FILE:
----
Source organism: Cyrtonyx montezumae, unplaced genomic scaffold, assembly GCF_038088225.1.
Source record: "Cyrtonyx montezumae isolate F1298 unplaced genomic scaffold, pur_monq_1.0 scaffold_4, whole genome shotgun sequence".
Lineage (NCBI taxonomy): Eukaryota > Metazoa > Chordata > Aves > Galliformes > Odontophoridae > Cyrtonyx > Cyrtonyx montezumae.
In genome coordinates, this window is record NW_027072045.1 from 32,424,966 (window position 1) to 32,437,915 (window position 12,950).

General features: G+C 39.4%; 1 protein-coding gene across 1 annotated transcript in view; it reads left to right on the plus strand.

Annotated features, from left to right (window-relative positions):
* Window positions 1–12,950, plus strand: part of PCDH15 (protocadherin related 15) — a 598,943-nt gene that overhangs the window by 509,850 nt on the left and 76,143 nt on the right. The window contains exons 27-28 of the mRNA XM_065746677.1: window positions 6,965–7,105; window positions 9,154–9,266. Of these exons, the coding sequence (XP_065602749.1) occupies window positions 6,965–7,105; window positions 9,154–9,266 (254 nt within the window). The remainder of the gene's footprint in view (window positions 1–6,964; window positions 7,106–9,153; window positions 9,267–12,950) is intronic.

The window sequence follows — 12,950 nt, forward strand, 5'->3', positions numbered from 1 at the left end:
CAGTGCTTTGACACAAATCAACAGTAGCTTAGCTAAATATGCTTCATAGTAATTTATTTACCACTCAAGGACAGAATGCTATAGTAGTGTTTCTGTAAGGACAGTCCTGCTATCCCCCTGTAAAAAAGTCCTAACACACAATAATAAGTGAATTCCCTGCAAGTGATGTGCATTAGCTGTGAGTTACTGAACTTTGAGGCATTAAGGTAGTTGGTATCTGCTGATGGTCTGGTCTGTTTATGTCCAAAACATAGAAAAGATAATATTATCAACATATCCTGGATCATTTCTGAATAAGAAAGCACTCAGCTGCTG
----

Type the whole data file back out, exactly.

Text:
Source organism: Cyrtonyx montezumae, unplaced genomic scaffold, assembly GCF_038088225.1.
Source record: "Cyrtonyx montezumae isolate F1298 unplaced genomic scaffold, pur_monq_1.0 scaffold_4, whole genome shotgun sequence".
Lineage (NCBI taxonomy): Eukaryota > Metazoa > Chordata > Aves > Galliformes > Odontophoridae > Cyrtonyx > Cyrtonyx montezumae.
In genome coordinates, this window is record NW_027072045.1 from 32,424,966 (window position 1) to 32,437,915 (window position 12,950).

General features: G+C 39.4%; 1 protein-coding gene across 1 annotated transcript in view; it reads left to right on the plus strand.

Annotated features, from left to right (window-relative positions):
* Window positions 1–12,950, plus strand: part of PCDH15 (protocadherin related 15) — a 598,943-nt gene that overhangs the window by 509,850 nt on the left and 76,143 nt on the right. The window contains exons 27-28 of the mRNA XM_065746677.1: window positions 6,965–7,105; window positions 9,154–9,266. Of these exons, the coding sequence (XP_065602749.1) occupies window positions 6,965–7,105; window positions 9,154–9,266 (254 nt within the window). The remainder of the gene's footprint in view (window positions 1–6,964; window positions 7,106–9,153; window positions 9,267–12,950) is intronic.

The window sequence follows — 12,950 nt, forward strand, 5'->3', positions numbered from 1 at the left end:
CAGTGCTTTGACACAAATCAACAGTAGCTTAGCTAAATATGCTTCATAGTAATTTATTTACCACTCAAGGACAGAATGCTATAGTAGTGTTTCTGTAAGGACAGTCCTGCTATCCCCCTGTAAAAAAGTCCTAACACACAATAATAAGTGAATTCCCTGCAAGTGATGTGCATTAGCTGTGAGTTACTGAACTTTGAGGCATTAAGGTAGTTGGTATCTGCTGATGGTCTGGTCTGTTTATGTCCAAAACATAGAAAAGATAATATTATCAACATATCCTGGATCATTTCTGAATAAGAAAGCACTCAGCTGCTG